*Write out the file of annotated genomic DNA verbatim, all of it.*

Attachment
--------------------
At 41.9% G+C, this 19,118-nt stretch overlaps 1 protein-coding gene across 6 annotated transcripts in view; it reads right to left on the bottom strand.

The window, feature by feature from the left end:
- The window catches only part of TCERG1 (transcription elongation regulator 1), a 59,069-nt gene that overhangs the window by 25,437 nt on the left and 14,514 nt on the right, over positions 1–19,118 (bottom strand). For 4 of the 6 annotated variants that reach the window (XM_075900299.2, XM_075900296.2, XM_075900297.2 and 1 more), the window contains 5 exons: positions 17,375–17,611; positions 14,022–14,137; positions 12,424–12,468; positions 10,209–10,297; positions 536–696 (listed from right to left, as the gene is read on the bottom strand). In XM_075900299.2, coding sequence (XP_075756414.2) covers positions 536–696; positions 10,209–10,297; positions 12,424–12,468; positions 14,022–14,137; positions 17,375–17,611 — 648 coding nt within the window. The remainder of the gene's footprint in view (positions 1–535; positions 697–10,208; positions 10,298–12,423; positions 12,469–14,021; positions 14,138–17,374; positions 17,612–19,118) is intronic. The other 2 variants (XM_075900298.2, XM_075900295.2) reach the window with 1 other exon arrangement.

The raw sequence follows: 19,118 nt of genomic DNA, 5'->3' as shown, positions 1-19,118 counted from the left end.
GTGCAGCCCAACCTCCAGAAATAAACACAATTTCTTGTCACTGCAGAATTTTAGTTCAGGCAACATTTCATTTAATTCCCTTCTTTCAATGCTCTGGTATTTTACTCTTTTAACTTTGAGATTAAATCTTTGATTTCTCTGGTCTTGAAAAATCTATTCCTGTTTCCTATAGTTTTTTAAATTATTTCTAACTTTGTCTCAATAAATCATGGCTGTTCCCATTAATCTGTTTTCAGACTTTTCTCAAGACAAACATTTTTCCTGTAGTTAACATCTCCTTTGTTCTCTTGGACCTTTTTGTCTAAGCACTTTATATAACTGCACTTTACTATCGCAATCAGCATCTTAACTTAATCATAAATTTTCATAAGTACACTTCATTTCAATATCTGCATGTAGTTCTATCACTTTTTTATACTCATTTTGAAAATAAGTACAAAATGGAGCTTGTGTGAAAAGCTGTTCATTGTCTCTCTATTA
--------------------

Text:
At 41.9% G+C, this 19,118-nt stretch overlaps 1 protein-coding gene across 6 annotated transcripts in view; it reads right to left on the bottom strand.

The window, feature by feature from the left end:
- The window catches only part of TCERG1 (transcription elongation regulator 1), a 59,069-nt gene that overhangs the window by 25,437 nt on the left and 14,514 nt on the right, over positions 1–19,118 (bottom strand). For 4 of the 6 annotated variants that reach the window (XM_075900299.2, XM_075900296.2, XM_075900297.2 and 1 more), the window contains 5 exons: positions 17,375–17,611; positions 14,022–14,137; positions 12,424–12,468; positions 10,209–10,297; positions 536–696 (listed from right to left, as the gene is read on the bottom strand). In XM_075900299.2, coding sequence (XP_075756414.2) covers positions 536–696; positions 10,209–10,297; positions 12,424–12,468; positions 14,022–14,137; positions 17,375–17,611 — 648 coding nt within the window. The remainder of the gene's footprint in view (positions 1–535; positions 697–10,208; positions 10,298–12,423; positions 12,469–14,021; positions 14,138–17,374; positions 17,612–19,118) is intronic. The other 2 variants (XM_075900298.2, XM_075900295.2) reach the window with 1 other exon arrangement.

The raw sequence follows: 19,118 nt of genomic DNA, 5'->3' as shown, positions 1-19,118 counted from the left end.
GTGCAGCCCAACCTCCAGAAATAAACACAATTTCTTGTCACTGCAGAATTTTAGTTCAGGCAACATTTCATTTAATTCCCTTCTTTCAATGCTCTGGTATTTTACTCTTTTAACTTTGAGATTAAATCTTTGATTTCTCTGGTCTTGAAAAATCTATTCCTGTTTCCTATAGTTTTTTAAATTATTTCTAACTTTGTCTCAATAAATCATGGCTGTTCCCATTAATCTGTTTTCAGACTTTTCTCAAGACAAACATTTTTCCTGTAGTTAACATCTCCTTTGTTCTCTTGGACCTTTTTGTCTAAGCACTTTATATAACTGCACTTTACTATCGCAATCAGCATCTTAACTTAATCATAAATTTTCATAAGTACACTTCATTTCAATATCTGCATGTAGTTCTATCACTTTTTTATACTCATTTTGAAAATAAGTACAAAATGGAGCTTGTGTGAAAAGCTGTTCATTGTCTCTCTATTA